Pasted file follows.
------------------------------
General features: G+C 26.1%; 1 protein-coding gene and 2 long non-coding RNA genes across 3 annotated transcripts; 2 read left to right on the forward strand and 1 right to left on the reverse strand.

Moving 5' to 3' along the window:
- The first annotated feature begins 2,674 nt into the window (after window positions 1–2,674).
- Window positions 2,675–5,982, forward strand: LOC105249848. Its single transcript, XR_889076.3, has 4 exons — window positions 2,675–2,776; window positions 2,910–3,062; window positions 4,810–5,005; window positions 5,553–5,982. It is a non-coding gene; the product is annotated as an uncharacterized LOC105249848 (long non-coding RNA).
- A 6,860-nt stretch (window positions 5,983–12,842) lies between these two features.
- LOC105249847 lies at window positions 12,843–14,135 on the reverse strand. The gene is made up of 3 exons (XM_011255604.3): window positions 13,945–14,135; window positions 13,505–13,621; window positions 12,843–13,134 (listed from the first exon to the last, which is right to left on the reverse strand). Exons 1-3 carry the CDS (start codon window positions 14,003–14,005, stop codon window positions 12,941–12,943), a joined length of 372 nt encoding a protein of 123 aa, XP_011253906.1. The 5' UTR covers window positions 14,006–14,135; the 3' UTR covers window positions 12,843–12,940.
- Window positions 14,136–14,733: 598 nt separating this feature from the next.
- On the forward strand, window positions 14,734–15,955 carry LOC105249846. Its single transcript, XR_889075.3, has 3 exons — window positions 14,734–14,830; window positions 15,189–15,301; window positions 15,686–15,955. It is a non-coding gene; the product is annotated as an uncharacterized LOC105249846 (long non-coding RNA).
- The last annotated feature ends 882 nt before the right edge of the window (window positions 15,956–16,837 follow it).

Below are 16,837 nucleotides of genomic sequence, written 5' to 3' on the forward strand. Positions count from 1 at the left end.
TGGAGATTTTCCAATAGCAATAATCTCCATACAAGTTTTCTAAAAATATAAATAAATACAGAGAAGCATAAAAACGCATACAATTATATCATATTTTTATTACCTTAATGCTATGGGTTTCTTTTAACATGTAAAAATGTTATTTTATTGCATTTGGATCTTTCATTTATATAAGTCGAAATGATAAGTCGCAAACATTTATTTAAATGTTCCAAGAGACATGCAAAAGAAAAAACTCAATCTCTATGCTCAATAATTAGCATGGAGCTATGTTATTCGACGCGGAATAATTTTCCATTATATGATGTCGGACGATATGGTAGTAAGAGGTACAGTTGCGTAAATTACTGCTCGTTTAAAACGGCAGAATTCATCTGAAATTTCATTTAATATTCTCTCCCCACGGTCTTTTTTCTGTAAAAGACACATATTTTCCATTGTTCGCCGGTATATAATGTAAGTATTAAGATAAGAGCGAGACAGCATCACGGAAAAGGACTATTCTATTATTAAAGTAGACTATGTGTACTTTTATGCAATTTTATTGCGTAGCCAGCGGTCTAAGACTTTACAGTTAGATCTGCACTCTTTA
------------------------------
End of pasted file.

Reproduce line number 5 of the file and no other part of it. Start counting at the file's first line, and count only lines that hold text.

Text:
- A 6,860-nt stretch (window positions 5,983–12,842) lies between these two features.